NEW YORK- In 1994, the United Nations met in Cairo, Egypt for the International Conference on Population and Development (ICPD). More than 170 countries signed the 20-year Program of Action, also known as the Cairo Consensus. This program recognized that “equal rights and universal access to sexual and reproductive health services were essential for sustainable development.”
Population control methods included family planning policies, and increased access to contraception and education. However, in broader terms, women’s empowerment and the right to control their own bodies and lives would have the largest impact on their individual wellbeing.
On February 12, 2014, the United Nations released the ICPD Beyond 2014 Global Report, examining the progress of 176 countries that signed the Cairo Consensus. This report is the first genuine comprehensive review of the progress and challenges that nations face worldwide. The results “strongly reinforce the Cairo Consensus, placing human rights and individual dignity at the heart of development.”
The report shows that there have been many gains in development in the past 20 years. However, this progress cannot be sustained unless governments provide support for those marginalized and living in extreme poverty, without access to education, healthcare, protection and other services.
Furthermore, although the number of people living in extreme poverty has been halved from 47% in 1990 to 22% in 2010, the gap between the richest and the poorest is still increasing. If things stay the way they are, the 1 billion individuals living in extreme poverty will remain stuck in poverty, as the rich get even richer.
The report found that there have been big gains in reducing child and maternal mortality, decreasing global fertility rates and increasing access to education. However, these improvements do have not affected women living in extreme poverty. In the poorest communities, the opportunities and inequalities revolving around women remain the same.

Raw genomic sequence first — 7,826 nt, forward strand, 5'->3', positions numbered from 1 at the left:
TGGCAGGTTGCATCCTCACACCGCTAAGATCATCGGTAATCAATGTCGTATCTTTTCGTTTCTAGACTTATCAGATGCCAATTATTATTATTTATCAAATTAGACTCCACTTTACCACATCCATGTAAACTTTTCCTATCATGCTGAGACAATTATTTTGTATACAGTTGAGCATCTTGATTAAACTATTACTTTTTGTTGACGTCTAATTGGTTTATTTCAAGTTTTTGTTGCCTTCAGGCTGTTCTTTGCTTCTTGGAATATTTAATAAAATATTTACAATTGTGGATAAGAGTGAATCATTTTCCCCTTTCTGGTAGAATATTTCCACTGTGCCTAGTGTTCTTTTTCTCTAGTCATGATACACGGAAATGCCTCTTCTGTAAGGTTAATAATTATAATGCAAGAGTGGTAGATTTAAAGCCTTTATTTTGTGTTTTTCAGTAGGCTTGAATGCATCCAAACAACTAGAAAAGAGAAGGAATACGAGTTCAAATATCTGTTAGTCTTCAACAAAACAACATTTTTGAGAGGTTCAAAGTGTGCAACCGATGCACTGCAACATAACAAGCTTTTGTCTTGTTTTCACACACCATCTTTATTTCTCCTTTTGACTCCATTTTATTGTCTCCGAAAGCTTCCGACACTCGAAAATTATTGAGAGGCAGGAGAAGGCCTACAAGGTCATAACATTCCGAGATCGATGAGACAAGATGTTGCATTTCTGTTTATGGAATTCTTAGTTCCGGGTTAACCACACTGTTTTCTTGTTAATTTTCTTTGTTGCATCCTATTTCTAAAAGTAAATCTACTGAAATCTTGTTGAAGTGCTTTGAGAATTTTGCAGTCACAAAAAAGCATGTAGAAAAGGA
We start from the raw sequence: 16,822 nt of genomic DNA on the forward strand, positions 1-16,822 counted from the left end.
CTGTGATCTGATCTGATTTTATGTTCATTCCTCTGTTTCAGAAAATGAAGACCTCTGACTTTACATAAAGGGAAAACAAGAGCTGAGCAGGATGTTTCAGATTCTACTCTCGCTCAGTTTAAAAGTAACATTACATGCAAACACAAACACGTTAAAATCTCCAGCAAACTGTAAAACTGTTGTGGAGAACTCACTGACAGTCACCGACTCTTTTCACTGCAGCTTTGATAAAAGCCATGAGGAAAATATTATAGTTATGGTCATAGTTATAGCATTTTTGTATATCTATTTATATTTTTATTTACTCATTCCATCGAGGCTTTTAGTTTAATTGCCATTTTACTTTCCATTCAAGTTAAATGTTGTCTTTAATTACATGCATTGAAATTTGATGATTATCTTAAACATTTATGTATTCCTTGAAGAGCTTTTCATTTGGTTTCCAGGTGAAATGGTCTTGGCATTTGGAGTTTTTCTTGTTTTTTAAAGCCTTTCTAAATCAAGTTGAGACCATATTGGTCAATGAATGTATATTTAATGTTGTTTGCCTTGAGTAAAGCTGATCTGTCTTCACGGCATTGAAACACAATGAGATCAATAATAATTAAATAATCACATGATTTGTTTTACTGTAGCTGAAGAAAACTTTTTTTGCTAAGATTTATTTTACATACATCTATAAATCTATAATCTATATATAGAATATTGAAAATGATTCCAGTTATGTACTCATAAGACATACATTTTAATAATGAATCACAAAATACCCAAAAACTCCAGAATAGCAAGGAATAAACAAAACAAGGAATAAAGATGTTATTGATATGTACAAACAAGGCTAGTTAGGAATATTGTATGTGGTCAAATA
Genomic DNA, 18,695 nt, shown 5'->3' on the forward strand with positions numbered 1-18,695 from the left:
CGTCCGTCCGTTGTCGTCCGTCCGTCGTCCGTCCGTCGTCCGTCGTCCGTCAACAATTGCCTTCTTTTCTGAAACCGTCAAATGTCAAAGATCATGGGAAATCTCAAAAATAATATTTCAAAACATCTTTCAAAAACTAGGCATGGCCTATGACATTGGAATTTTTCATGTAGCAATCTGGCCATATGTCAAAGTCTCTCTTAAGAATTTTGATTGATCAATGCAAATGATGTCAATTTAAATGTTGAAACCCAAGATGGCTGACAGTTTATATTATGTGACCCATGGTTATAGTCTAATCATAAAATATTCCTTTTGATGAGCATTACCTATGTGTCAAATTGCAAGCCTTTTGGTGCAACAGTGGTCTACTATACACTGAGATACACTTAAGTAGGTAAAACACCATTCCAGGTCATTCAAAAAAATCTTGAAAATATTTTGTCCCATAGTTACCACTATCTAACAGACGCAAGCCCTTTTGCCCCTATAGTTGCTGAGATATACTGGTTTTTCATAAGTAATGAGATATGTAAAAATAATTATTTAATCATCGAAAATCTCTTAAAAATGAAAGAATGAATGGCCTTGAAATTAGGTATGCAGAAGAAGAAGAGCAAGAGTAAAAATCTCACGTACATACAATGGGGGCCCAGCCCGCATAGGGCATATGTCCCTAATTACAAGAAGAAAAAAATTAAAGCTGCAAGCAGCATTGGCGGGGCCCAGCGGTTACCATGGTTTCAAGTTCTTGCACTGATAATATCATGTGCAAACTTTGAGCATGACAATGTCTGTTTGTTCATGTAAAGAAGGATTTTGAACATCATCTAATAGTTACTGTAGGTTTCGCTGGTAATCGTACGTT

The report, moreover, states that 1 in 3 women have experienced physical or sexual violence. In fact, a number of men in many regions openly admit to have raped females without experiencing any punishment. This is a problem that affects every nation, including the United States.
Adolescent girls, furthermore, remain the most at risk in the poorest communities. They are given less opportunities to continue to secondary education, and do not have access to sexual and reproductive health services. They are not given the equal opportunity to better their own lives and control their bodies. Child marriages, domestic abuse and sexual violence remain prevalent in many countries around the world.
Babatunde Osotimehin, UNFPA Executive Director, and United Nations Secretary-General Ban Ki-Moon, call on governments to pass and enforce legislation that will protect the poorest and most marginalized individuals in their society. Although many countries have created laws that will protect women’s rights, many challenges face their actual implementation.
The ICPD emphasized the right of all people to have access to developmental gains. However, increasing inequalities within and between countries demonstrate that many individuals cannot access these opportunities and services. There should not be any celebration until all people have the opportunity to experience a better life.
– Sarah Yan
Sources: UNFPA, Huffington Post, The Guardian